Duke Orsino makes "Cesario" memorize one so "he" can recite it to Olivia, Maria forges a love note in order to convince Malvolio that Olivia is in love with him, and Malvolio writes one to the Countess when he's imprisoned in the dark room, although this was more of a hate mail.
Well, it seems to us that all of these letters have one thing in common. Aside from their status as messages of love, they're all associated with deception and dishonesty. First, Olivia totally rejects Orsino's love note as a contrived and insincere declaration of passion, and she's absolutely right. Orsino doesn't mean any of it (not about her anyway). The letter Maria forges to trick Malvolio, of course, is completely deceptive, and Malvolio's letter to Olivia is utterly misinformed. Written words, it seems, are just not to be trusted, especially when they're contrived. Hmm. That's an awfully funny message for a word smith like Shakespeare to send his audience.
The first time we see coinage circulating on the stage is when Viola gives the sea captain a few coins for cheering her up about her (possibly dead) brother in Act 1. For Viola, who also gives money to Feste and poor Antonio as he's carted off to jail, money is a symbol of her generous spirit.
For someone like Sir Andrew Aguecheek, who burns through money like there's no tomorrow, excessive spending and the wasting of ducats is a symbol of his foolishness and excess.
For Antonio, who gives Sebastian his purse, money seems to represent Antonio's willingness to give himself (in friendship, love, etc.) to Sebastian, who thinks nothing of taking it but gives nothing back in return. This is made even more apparent when Antonio is carted off to jail and desperately needs his cash to buy his way out of the jam. Meanwhile, Sebastian is off spending Antonio's money and hooking up with Olivia.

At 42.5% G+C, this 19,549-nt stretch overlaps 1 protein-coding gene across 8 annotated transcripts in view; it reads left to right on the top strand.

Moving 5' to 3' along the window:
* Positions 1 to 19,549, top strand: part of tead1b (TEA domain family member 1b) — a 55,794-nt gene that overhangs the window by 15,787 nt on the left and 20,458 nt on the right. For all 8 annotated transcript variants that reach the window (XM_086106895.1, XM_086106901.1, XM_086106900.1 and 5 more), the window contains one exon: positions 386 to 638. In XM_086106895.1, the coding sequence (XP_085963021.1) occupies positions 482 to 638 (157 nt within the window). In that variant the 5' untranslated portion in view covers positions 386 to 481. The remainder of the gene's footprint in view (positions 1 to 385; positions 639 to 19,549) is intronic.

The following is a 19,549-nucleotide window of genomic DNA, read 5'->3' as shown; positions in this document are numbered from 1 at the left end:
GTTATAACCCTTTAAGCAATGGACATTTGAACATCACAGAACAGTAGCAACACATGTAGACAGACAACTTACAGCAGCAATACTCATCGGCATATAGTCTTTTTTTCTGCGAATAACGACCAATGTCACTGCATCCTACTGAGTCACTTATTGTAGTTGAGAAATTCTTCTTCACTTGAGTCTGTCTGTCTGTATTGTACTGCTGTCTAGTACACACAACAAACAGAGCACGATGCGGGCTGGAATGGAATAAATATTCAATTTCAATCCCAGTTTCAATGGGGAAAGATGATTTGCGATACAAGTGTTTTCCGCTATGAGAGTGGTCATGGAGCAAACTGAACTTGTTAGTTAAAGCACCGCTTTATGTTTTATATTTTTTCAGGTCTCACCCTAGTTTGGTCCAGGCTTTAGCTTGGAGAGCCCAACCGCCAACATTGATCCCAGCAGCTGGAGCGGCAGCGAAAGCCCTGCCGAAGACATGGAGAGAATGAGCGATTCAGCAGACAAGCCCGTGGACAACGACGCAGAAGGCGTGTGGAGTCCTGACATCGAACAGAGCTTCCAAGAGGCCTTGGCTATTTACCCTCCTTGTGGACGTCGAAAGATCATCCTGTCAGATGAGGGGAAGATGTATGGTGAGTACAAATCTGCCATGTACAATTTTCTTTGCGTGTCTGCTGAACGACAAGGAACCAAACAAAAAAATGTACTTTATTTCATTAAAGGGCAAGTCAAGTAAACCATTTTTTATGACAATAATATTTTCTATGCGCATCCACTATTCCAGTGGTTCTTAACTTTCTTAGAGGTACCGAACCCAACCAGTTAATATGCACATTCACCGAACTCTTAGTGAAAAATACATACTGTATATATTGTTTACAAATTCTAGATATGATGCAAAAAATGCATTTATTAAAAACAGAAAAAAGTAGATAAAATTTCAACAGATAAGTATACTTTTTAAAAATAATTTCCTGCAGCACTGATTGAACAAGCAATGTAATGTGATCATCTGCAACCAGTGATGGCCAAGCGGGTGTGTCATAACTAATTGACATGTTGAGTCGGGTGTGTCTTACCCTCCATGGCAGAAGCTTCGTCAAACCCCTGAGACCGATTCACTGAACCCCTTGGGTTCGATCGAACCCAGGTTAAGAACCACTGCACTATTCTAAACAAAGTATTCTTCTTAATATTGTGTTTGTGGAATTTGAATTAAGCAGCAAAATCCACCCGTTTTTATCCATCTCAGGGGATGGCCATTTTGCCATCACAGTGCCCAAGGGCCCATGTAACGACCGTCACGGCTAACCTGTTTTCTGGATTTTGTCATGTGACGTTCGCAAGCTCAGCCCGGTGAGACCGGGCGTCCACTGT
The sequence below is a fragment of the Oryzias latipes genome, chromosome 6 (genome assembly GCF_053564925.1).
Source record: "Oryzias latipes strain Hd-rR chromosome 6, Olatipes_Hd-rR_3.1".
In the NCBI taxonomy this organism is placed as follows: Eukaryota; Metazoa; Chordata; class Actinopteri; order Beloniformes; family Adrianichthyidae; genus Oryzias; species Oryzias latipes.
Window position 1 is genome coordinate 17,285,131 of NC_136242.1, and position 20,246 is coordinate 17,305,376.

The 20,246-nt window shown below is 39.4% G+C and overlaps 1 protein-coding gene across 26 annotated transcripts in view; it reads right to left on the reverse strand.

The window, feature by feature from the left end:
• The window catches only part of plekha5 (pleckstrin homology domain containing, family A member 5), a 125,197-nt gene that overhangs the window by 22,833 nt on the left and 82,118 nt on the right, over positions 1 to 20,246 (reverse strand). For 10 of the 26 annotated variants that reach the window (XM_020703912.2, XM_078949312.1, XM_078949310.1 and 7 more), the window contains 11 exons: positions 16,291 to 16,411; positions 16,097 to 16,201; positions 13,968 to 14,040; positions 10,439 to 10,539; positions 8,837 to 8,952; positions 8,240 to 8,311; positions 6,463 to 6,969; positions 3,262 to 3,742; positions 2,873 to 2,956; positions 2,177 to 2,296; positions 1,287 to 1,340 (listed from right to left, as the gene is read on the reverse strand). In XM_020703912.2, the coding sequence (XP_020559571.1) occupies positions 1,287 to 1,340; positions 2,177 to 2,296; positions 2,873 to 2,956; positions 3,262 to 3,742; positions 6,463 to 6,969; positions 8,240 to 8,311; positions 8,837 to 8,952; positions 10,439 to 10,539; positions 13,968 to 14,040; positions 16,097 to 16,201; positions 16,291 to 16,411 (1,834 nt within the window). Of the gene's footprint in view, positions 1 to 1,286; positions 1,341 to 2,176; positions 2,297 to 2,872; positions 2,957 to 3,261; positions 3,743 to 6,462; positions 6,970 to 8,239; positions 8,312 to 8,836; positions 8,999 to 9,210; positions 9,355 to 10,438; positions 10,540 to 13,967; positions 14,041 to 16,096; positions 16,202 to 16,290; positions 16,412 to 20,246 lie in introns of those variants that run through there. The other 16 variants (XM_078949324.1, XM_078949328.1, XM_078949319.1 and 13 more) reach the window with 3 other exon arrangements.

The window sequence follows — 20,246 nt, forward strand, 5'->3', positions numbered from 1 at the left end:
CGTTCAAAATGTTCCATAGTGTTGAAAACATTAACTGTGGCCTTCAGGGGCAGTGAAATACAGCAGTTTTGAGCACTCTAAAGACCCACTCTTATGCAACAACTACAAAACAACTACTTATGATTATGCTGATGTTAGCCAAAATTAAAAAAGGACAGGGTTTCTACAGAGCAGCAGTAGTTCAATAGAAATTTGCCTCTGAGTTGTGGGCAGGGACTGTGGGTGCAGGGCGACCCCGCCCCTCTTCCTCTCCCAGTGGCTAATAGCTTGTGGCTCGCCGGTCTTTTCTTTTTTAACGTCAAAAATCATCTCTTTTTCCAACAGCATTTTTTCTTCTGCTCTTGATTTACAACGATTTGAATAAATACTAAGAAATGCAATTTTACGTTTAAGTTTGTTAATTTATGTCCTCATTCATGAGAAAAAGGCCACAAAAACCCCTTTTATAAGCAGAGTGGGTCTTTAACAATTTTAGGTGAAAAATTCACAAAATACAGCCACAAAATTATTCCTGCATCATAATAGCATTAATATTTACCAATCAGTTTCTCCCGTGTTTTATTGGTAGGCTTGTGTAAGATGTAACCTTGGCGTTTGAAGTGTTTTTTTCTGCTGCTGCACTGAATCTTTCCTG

What about Feste? Someone is always giving that guy money in the play. Feste is a professional performer who works hard for his money. (Unlike Sir Toby, who sponges off everyone else.) Feste's really clever when it comes to getting people to empty their pockets for a few jokes. At other times, Feste is paid to run errands, which reduces him to the status of a menial servant. In these moments, the exchange of coins between Feste and the upper-class characters seems to highlight the class difference between "lowly" entertainers and those with power and wealth.
Olivia's the one who seems to be always handing out her jewellery. First, she gives a ring to "Cesario" (which is a secret signal that Olivia's has a crush on "him"). Then, she gives "Cesario" a miniature (a piece of jewellery with Olivia's tiny portrait on it). Duke Orsino also gives "Cesario" a jewel to pass along to Olivia. In these cases, the unwanted trinkets are emblematic of the giver's love, which is ultimately rejected.
Finally, though, when Olivia gives a…